James A. Paul, executive director of the Global Policy Forum, a pro-U.N. advocacy group, would just as soon do away with permanent seats altogether.
"It leads to a frozen system," he says. "It's like a country that declares a president-for-life." But of course the five countries holding the permanent seats are not likely to give them up.
Paul would not object to a small increase in Security Council membership to dilute the weight of the traditional powers and give more voice to the Third World. But any large expansion of the council in the name of broadening its representation would make it unwieldy, he says.
Any formal modification of the permanent powers' veto is also unlikely. Russia has said emphatically that it would veto abolition of the veto, and the others surely would, too.
Yet the veto is rarely used anymore - just four times since 1995 (twice each by the United States and China), compared with an average of five times a year during the United Nations' first 50 years. But simply the threat of a veto is often as effective in shaping Security Council action as casting one.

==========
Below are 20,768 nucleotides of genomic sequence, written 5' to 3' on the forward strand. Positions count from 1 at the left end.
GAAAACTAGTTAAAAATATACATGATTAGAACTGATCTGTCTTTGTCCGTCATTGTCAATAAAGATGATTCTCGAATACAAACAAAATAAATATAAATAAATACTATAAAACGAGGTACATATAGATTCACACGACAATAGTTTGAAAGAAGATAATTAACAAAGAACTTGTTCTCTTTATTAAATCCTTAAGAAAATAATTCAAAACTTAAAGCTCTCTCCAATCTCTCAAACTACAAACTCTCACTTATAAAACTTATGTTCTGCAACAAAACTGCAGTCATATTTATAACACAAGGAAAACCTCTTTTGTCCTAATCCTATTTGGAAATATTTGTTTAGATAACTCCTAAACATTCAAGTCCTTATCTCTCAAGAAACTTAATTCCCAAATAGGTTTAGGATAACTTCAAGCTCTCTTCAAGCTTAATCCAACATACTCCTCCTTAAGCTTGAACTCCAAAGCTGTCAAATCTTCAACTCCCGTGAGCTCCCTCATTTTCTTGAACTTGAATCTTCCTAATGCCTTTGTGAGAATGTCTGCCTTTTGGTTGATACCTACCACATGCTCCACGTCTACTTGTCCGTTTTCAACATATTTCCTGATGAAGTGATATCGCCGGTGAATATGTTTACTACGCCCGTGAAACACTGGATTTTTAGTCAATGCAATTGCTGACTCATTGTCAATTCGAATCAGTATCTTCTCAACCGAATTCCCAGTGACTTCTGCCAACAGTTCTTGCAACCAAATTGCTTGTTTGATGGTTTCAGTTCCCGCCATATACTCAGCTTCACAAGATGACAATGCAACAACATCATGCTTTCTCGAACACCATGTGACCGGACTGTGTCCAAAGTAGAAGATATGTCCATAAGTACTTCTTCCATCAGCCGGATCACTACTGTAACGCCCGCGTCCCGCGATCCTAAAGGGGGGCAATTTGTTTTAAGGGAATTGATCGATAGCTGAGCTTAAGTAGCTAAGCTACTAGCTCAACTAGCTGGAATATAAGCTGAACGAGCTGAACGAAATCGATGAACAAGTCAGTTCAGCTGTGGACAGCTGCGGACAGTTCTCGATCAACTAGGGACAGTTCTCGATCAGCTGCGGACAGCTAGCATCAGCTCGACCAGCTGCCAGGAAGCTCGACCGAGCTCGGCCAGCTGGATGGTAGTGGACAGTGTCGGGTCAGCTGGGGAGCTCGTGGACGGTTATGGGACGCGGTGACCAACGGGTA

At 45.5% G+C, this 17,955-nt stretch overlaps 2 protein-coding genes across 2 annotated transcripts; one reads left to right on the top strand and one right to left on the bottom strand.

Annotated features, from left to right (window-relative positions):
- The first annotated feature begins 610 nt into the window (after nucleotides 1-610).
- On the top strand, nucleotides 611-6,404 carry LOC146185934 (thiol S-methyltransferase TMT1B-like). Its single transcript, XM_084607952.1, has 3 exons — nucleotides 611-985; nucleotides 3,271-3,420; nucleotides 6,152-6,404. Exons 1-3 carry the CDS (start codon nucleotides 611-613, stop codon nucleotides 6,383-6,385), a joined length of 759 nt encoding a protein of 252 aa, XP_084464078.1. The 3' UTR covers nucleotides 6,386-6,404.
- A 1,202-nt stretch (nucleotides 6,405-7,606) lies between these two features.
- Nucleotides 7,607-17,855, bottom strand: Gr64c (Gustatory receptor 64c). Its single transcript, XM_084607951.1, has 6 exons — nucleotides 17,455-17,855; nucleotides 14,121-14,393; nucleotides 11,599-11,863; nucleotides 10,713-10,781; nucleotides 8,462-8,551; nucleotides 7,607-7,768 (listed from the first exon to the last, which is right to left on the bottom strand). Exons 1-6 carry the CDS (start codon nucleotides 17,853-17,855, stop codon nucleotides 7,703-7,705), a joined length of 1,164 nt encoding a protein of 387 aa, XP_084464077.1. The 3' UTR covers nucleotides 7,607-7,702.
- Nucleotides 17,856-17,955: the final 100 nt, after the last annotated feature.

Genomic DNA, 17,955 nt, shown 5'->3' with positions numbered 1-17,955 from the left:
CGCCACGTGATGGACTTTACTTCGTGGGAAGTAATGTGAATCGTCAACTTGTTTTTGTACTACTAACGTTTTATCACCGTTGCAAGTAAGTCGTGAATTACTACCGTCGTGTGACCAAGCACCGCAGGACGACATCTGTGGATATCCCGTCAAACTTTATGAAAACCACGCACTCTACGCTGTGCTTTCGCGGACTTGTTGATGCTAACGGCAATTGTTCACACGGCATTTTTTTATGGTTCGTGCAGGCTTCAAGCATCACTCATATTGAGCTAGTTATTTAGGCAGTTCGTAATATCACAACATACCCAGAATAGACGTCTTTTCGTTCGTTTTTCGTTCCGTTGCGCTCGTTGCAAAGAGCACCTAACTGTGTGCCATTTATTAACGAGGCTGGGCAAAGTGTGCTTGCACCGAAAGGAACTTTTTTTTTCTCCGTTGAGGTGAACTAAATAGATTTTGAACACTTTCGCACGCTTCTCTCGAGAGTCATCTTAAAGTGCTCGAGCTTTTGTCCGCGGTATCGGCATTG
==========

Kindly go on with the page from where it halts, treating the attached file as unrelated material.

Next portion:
Still, Paul thinks the veto will gradually fade away as royal prerogative waned over time in European monarchies. "There was one restriction after another, some of them self-imposed," he says, until the prerogative became impossible to exercise.
Vetoes trace the shifting power balances of the Cold War. In the United Nations' first 20 years, the Soviet Union, often isolated in a Western-dominated organization, cast 105 vetoes and the United States none.
Then, as decolonization and the breakup of empires brought new and often anti-Western countries into the world body - it now has 189 members - the United States began using the veto five times as frequently as Moscow.
This Soviet-Third World alliance deepened American mistrust of the world body and touched off U.S. efforts to reform it. In recent years the United States has withheld a portion of its dues.
John Hulsman, senior European analyst for the Heritage Foundation, which has been criticizing the United Nations for years, disagrees with that strategy: "We are a member of the organization; we should pay our dues."
The United Nations "should do fewer things and do them better," he says.
He praises some U.N. programs, particularly the World Health Organization's vaccination campaign. And he finds great value in one feature of the United Nations that others deride - its status as a "talking shop" where nations scold and lecture each other.